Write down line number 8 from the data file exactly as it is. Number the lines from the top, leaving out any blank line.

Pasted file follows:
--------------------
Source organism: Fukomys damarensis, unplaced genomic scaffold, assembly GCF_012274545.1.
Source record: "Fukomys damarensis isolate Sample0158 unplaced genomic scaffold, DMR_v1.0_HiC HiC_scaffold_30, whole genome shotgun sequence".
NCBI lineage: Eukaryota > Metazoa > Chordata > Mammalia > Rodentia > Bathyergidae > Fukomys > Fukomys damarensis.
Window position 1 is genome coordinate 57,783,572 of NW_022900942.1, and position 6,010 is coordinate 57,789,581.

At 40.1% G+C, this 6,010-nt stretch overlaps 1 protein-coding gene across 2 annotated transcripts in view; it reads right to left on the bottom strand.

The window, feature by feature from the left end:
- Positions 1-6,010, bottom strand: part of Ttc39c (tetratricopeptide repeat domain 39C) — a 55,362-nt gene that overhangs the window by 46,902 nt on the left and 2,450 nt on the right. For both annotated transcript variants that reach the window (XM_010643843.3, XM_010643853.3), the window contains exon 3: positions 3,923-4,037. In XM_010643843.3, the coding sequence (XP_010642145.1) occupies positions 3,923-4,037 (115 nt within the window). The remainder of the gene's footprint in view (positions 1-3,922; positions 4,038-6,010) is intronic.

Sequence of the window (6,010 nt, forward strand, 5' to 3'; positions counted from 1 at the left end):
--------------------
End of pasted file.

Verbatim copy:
Sequence of the window (6,010 nt, forward strand, 5' to 3'; positions counted from 1 at the left end):